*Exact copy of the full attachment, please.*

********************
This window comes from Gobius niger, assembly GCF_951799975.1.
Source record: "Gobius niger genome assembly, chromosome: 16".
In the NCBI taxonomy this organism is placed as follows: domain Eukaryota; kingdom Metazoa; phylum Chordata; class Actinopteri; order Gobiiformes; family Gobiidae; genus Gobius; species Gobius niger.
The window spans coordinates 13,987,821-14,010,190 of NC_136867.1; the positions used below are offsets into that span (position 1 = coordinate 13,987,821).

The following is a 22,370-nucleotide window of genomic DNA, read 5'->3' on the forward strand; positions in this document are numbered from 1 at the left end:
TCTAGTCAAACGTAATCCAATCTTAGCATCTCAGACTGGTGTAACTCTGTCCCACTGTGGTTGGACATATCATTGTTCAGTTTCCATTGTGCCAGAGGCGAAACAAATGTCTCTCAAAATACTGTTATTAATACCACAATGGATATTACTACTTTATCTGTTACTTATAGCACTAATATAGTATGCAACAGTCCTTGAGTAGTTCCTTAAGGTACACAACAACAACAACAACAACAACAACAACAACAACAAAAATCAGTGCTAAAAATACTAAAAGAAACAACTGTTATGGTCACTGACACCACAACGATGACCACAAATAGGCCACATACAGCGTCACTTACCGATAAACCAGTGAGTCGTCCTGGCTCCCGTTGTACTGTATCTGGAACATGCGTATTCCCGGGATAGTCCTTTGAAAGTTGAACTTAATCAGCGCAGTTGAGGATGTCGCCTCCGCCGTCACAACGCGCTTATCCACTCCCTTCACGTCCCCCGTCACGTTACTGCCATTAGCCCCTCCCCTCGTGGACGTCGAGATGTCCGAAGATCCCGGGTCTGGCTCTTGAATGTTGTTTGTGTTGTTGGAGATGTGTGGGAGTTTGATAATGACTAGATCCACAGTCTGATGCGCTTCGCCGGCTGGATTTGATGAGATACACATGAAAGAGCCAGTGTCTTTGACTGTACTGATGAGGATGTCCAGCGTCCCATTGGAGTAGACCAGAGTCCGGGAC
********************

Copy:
This window comes from Gobius niger, assembly GCF_951799975.1.
Source record: "Gobius niger genome assembly, chromosome: 16".
In the NCBI taxonomy this organism is placed as follows: domain Eukaryota; kingdom Metazoa; phylum Chordata; class Actinopteri; order Gobiiformes; family Gobiidae; genus Gobius; species Gobius niger.
The window spans coordinates 13,987,821-14,010,190 of NC_136867.1; the positions used below are offsets into that span (position 1 = coordinate 13,987,821).

The following is a 22,370-nucleotide window of genomic DNA, read 5'->3' on the forward strand; positions in this document are numbered from 1 at the left end:
TCTAGTCAAACGTAATCCAATCTTAGCATCTCAGACTGGTGTAACTCTGTCCCACTGTGGTTGGACATATCATTGTTCAGTTTCCATTGTGCCAGAGGCGAAACAAATGTCTCTCAAAATACTGTTATTAATACCACAATGGATATTACTACTTTATCTGTTACTTATAGCACTAATATAGTATGCAACAGTCCTTGAGTAGTTCCTTAAGGTACACAACAACAACAACAACAACAACAACAACAACAACAAAAATCAGTGCTAAAAATACTAAAAGAAACAACTGTTATGGTCACTGACACCACAACGATGACCACAAATAGGCCACATACAGCGTCACTTACCGATAAACCAGTGAGTCGTCCTGGCTCCCGTTGTACTGTATCTGGAACATGCGTATTCCCGGGATAGTCCTTTGAAAGTTGAACTTAATCAGCGCAGTTGAGGATGTCGCCTCCGCCGTCACAACGCGCTTATCCACTCCCTTCACGTCCCCCGTCACGTTACTGCCATTAGCCCCTCCCCTCGTGGACGTCGAGATGTCCGAAGATCCCGGGTCTGGCTCTTGAATGTTGTTTGTGTTGTTGGAGATGTGTGGGAGTTTGATAATGACTAGATCCACAGTCTGATGCGCTTCGCCGGCTGGATTTGATGAGATACACATGAAAGAGCCAGTGTCTTTGACTGTACTGATGAGGATGTCCAGCGTCCCATTGGAGTAGACCAGAGTCCGGGAC